|Location:||Khao Sam Roi Yot National Park. 320km south of Bangkok, 63km south of Hua Hin along the Gulf of Thailand. One hour walk from the village of Bang Pu, steep trail uphill to the cave entrance.|
|As far as we know this information was accurate when it was published (see years in brackets), but may have changed since then.
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|~1800||discovered by Phraya Nakhon.|
|20-JUN-1890||visited by King Rama V..|
|1926||visited by King Rama VII..|
The Khao Sam Roi Yot National Park is located at the east coast of the southern peninsula of Thailand, in the Prachuab Khiri Khan Province. Khao Sam Roi Yot is translated "Mountains of Three Hundred Peaks", an area with numerous limestone hills up to 605m asl The park covers an area of 98 km².
This area has a very long history and is famous for its habitats. It is karstified and numerous caves are known.
Phraya Nakhon Cave is named after Lord Nakorn Srithammaraja. Actually it is unclear which, as there were two of them. The first one governed in the late 17th century and the other one during the reign of King Rama I (1782-1809). They ruled an independent city state. Nakorn Srithammaraja travelled by ship, when he was forced ashore by a violent monsson storm. So he discovered the cave by "accident" when looking for shelter. It is likely, the cave was known to the locals for much longer, but that is not such a fine story.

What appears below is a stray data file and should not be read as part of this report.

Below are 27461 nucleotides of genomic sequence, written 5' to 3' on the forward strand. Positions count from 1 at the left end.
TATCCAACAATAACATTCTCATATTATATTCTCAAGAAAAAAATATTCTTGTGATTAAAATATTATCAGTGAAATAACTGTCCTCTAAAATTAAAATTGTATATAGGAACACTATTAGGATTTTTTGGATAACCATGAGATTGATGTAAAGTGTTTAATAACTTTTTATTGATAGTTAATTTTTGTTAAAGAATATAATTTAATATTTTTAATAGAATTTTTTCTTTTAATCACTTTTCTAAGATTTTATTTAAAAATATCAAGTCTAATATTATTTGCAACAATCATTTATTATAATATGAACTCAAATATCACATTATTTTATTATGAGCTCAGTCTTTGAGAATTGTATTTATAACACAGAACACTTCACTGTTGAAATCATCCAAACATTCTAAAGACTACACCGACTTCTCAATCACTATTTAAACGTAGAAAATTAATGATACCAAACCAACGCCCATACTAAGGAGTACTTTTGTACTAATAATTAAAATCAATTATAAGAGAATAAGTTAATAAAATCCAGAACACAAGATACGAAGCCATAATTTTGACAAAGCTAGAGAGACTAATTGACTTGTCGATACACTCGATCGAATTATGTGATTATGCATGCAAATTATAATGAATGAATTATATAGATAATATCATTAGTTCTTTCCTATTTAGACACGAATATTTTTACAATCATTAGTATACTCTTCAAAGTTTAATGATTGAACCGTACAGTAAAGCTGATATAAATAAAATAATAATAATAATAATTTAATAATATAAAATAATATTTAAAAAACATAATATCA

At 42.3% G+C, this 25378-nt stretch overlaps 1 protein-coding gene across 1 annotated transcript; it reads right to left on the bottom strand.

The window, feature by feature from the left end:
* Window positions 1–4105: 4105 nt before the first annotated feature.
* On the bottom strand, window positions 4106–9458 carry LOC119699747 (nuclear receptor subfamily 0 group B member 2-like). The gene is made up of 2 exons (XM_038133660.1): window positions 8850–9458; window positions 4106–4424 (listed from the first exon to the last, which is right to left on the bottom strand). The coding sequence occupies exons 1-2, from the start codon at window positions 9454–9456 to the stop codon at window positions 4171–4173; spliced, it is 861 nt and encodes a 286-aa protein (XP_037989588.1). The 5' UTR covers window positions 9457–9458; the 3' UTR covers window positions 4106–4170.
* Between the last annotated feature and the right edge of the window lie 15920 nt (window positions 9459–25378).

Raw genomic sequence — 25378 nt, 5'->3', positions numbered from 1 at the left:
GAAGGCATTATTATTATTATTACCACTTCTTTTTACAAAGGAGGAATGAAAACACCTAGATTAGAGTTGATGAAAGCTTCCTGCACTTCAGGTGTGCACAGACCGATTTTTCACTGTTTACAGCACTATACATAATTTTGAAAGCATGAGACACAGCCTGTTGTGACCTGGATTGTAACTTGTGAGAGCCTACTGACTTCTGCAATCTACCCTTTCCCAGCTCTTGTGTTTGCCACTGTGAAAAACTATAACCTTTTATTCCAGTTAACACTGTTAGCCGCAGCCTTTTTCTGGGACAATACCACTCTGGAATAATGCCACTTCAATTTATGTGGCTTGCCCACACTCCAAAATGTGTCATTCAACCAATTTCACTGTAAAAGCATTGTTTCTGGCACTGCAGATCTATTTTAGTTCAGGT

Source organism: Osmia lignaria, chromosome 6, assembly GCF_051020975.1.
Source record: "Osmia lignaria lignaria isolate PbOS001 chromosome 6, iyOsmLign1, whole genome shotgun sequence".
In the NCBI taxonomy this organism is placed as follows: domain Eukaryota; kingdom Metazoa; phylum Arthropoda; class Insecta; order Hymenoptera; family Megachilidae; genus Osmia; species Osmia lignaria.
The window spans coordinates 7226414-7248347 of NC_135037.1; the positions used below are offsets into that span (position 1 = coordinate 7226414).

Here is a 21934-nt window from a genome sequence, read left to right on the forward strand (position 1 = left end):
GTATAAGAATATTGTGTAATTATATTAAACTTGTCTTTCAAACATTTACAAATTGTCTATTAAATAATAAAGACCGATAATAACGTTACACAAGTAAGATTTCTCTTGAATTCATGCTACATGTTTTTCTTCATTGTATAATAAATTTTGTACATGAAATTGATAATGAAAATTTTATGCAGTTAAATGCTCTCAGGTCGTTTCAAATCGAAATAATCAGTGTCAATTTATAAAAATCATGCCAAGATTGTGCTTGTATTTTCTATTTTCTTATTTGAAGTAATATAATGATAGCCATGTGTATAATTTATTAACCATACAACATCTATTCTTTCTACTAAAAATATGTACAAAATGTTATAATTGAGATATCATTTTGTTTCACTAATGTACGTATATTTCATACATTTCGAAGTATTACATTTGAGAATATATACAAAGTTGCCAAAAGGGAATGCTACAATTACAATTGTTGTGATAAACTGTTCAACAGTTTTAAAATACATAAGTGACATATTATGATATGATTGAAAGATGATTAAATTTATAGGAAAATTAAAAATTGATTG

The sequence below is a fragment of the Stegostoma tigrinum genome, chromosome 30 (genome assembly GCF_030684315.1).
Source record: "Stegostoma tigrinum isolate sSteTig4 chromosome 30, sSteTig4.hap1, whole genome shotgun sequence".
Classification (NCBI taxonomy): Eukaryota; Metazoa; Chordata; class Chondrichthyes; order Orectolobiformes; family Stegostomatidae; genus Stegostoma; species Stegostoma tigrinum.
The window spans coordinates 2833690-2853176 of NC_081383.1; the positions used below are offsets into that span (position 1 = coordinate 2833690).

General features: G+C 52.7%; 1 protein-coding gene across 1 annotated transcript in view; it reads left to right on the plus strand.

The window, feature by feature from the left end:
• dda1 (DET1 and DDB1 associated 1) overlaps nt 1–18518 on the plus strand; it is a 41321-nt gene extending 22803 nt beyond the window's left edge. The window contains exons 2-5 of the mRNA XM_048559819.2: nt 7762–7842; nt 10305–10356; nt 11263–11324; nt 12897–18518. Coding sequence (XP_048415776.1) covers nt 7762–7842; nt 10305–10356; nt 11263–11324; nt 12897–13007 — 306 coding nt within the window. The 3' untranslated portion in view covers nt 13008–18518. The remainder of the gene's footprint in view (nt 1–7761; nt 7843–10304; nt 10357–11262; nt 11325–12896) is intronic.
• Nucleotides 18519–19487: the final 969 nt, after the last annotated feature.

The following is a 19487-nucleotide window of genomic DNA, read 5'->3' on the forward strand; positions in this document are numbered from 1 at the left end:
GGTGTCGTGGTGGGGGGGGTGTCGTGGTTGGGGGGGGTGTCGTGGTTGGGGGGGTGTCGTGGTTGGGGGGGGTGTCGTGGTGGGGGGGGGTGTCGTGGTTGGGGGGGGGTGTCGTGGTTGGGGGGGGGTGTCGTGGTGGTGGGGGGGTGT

The cave has two large chambers with collapsed roof. So they are not really caves, but huge dolines which are 65m deep and 50m wide, with overhanging walls, covered with plants and stalactites.
Inside of one doline is a pavilion, built after a visit by King Rama V. on 20-JUN-1890. He stopped here on a travel from his summer palace back to Bangkok. When he visited, he signed his name on the north wall of the cavern. The pavilion was completed in 1896, but he never saw it. The first king who visited the pavilion was Rama VII in 1926. He also signed on the north wall of the cave. The current king, Rama IX, has already visited the cave twice.
This pavillion is probably the most impressive sight around noon. At this time the sun shines almost vertical into the huge karstfenster in the ceiling of the cave and bathes the pavilion in golden light.